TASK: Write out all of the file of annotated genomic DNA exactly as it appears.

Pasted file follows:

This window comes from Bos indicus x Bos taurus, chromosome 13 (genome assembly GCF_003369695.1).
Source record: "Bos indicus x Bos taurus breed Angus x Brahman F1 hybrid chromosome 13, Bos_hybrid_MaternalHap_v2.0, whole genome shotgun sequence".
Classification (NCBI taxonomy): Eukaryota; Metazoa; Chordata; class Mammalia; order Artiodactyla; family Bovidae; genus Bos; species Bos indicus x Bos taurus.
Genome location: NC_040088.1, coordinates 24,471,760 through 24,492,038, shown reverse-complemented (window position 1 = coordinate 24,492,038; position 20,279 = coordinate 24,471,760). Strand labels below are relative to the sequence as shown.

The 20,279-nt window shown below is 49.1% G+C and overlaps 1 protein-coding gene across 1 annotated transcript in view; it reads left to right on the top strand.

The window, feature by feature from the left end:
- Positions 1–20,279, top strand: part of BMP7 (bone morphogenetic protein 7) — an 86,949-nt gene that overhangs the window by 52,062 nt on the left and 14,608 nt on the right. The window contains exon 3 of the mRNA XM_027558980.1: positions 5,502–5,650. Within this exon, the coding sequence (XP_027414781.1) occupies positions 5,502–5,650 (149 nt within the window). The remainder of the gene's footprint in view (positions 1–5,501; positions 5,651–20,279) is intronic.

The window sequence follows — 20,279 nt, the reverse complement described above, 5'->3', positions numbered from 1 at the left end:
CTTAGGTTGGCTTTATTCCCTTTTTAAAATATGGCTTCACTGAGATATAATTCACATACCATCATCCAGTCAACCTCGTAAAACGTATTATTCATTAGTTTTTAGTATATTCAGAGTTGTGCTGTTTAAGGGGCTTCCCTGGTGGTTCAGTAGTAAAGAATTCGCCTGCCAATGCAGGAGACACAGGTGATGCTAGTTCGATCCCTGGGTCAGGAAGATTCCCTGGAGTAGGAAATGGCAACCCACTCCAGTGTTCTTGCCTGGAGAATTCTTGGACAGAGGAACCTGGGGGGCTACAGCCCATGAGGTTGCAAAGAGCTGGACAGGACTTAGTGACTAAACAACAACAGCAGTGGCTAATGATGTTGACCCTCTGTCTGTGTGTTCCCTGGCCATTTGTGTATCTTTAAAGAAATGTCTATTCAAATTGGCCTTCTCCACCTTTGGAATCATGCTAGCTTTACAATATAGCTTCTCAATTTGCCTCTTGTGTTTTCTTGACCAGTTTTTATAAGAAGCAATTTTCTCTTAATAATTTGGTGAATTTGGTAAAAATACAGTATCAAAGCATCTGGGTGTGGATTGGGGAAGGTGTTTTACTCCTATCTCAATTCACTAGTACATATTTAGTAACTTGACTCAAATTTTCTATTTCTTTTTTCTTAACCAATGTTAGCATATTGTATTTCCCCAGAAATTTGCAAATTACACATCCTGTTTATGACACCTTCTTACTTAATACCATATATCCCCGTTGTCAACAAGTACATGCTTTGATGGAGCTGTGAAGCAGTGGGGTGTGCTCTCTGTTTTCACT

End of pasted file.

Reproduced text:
This window comes from Bos indicus x Bos taurus, chromosome 13 (genome assembly GCF_003369695.1).
Source record: "Bos indicus x Bos taurus breed Angus x Brahman F1 hybrid chromosome 13, Bos_hybrid_MaternalHap_v2.0, whole genome shotgun sequence".
Classification (NCBI taxonomy): Eukaryota; Metazoa; Chordata; class Mammalia; order Artiodactyla; family Bovidae; genus Bos; species Bos indicus x Bos taurus.
Genome location: NC_040088.1, coordinates 24,471,760 through 24,492,038, shown reverse-complemented (window position 1 = coordinate 24,492,038; position 20,279 = coordinate 24,471,760). Strand labels below are relative to the sequence as shown.

The 20,279-nt window shown below is 49.1% G+C and overlaps 1 protein-coding gene across 1 annotated transcript in view; it reads left to right on the top strand.

The window, feature by feature from the left end:
- Positions 1–20,279, top strand: part of BMP7 (bone morphogenetic protein 7) — an 86,949-nt gene that overhangs the window by 52,062 nt on the left and 14,608 nt on the right. The window contains exon 3 of the mRNA XM_027558980.1: positions 5,502–5,650. Within this exon, the coding sequence (XP_027414781.1) occupies positions 5,502–5,650 (149 nt within the window). The remainder of the gene's footprint in view (positions 1–5,501; positions 5,651–20,279) is intronic.

The window sequence follows — 20,279 nt, the reverse complement described above, 5'->3', positions numbered from 1 at the left end:
CTTAGGTTGGCTTTATTCCCTTTTTAAAATATGGCTTCACTGAGATATAATTCACATACCATCATCCAGTCAACCTCGTAAAACGTATTATTCATTAGTTTTTAGTATATTCAGAGTTGTGCTGTTTAAGGGGCTTCCCTGGTGGTTCAGTAGTAAAGAATTCGCCTGCCAATGCAGGAGACACAGGTGATGCTAGTTCGATCCCTGGGTCAGGAAGATTCCCTGGAGTAGGAAATGGCAACCCACTCCAGTGTTCTTGCCTGGAGAATTCTTGGACAGAGGAACCTGGGGGGCTACAGCCCATGAGGTTGCAAAGAGCTGGACAGGACTTAGTGACTAAACAACAACAGCAGTGGCTAATGATGTTGACCCTCTGTCTGTGTGTTCCCTGGCCATTTGTGTATCTTTAAAGAAATGTCTATTCAAATTGGCCTTCTCCACCTTTGGAATCATGCTAGCTTTACAATATAGCTTCTCAATTTGCCTCTTGTGTTTTCTTGACCAGTTTTTATAAGAAGCAATTTTCTCTTAATAATTTGGTGAATTTGGTAAAAATACAGTATCAAAGCATCTGGGTGTGGATTGGGGAAGGTGTTTTACTCCTATCTCAATTCACTAGTACATATTTAGTAACTTGACTCAAATTTTCTATTTCTTTTTTCTTAACCAATGTTAGCATATTGTATTTCCCCAGAAATTTGCAAATTACACATCCTGTTTATGACACCTTCTTACTTAATACCATATATCCCCGTTGTCAACAAGTACATGCTTTGATGGAGCTGTGAAGCAGTGGGGTGTGCTCTCTGTTTTCACT